A flaw in SSH Secure Shell protocol has put the Unix community on guard after it emerged that the latest version of the software is vulnerable to attack.
SSH Secure Shell is commonly used in Unix and Linux machines as a method of secure user authentication and data transfer encryption, but version 3.0.0, released late last month, contains a flaw that could give an attacker a foot in the door.
The vulnerability allows a user to remotely log into an account that uses a two-character password, without needing a password at all. Although such instances are uncommon, they happen often enough to pose a threat to a high number of networks.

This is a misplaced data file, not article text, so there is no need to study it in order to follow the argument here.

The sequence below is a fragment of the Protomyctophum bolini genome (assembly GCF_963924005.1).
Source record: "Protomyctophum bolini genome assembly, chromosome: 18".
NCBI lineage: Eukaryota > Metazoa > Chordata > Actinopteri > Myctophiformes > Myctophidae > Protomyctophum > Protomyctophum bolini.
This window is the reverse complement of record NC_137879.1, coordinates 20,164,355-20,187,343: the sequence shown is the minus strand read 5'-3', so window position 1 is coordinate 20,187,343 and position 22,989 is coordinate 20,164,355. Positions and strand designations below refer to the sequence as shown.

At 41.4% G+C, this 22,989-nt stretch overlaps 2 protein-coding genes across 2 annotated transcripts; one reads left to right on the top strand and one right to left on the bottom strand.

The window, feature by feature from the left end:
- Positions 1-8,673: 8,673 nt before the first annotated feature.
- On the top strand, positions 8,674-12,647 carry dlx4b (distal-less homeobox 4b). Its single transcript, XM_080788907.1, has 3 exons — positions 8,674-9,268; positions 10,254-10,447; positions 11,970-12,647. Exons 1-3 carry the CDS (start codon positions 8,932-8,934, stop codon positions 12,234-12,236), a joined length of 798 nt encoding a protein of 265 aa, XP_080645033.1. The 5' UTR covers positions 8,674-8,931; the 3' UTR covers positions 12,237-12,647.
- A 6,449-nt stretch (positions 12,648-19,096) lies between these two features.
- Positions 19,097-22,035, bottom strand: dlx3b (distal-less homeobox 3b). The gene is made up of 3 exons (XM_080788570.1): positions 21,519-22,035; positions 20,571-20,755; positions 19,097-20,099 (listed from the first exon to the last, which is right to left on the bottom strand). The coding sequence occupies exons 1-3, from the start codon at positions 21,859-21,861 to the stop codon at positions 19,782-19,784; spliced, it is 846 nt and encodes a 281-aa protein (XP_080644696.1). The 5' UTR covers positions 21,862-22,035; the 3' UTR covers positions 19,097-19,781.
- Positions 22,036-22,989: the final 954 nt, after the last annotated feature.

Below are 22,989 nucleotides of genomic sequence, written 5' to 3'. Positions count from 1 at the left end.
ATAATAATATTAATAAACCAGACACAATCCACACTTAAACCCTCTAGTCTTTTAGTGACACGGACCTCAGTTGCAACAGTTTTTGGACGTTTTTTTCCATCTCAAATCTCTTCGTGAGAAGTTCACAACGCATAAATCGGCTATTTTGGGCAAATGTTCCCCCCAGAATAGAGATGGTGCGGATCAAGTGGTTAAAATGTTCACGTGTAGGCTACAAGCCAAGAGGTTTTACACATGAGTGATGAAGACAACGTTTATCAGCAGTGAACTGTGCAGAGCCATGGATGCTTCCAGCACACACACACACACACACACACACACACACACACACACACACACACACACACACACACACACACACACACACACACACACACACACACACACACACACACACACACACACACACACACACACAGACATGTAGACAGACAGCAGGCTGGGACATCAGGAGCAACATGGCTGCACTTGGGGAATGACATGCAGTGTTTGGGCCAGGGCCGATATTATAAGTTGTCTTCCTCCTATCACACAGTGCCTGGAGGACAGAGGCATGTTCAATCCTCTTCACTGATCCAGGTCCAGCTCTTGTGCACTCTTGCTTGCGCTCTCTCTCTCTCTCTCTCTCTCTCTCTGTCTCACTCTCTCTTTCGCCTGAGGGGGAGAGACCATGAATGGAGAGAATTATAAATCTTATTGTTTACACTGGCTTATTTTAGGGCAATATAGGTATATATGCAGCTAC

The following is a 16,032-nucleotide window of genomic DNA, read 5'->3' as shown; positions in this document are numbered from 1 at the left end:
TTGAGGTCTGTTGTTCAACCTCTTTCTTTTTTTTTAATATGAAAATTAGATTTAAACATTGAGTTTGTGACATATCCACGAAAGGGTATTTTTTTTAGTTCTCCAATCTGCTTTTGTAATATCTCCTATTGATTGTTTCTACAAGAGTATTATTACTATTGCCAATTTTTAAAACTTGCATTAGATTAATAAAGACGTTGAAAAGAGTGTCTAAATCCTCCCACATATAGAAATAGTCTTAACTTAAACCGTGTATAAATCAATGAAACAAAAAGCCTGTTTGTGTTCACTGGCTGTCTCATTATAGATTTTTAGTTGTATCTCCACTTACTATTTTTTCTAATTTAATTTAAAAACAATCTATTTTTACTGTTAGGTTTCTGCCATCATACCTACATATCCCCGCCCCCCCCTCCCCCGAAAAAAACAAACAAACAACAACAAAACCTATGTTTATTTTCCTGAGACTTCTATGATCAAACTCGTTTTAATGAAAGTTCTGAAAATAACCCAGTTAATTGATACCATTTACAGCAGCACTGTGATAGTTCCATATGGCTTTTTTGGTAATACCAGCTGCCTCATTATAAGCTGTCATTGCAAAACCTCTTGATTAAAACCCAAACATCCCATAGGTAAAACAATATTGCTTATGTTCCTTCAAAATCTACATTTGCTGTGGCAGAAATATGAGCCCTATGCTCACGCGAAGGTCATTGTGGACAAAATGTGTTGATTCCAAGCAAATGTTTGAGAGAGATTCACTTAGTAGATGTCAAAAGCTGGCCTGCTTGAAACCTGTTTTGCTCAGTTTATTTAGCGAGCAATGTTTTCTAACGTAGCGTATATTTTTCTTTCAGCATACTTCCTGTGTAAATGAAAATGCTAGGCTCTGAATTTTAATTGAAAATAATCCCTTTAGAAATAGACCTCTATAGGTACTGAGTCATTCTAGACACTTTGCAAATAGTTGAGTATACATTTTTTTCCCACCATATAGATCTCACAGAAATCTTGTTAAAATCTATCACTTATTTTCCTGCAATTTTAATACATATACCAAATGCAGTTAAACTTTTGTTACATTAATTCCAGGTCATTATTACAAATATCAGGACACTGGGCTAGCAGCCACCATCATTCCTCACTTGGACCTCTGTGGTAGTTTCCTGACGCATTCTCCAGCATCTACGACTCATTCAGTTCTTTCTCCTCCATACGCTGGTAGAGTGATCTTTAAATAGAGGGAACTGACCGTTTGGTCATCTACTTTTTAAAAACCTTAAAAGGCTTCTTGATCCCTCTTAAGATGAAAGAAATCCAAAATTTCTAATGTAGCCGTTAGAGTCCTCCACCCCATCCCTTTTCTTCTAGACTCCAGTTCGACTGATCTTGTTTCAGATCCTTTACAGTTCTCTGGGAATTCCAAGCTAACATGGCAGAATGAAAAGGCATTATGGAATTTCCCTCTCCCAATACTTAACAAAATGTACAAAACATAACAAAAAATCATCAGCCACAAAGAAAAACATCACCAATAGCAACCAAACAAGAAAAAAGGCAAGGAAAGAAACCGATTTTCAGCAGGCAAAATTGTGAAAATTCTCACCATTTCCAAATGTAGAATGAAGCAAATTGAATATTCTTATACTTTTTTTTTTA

Even getting into a low-level account could provide a launch pad for a much more serious attack that could potentially result in root access for an attacker.
SSH has issued an advisory and a patch to bring the software up to a secure version 3.0.1. "SSH strongly advises all users of Secure Shell 3.0.0 to upgrade immediately to Secure Shell 3.0.1," said the company.
Along with more information, the patch is available here.
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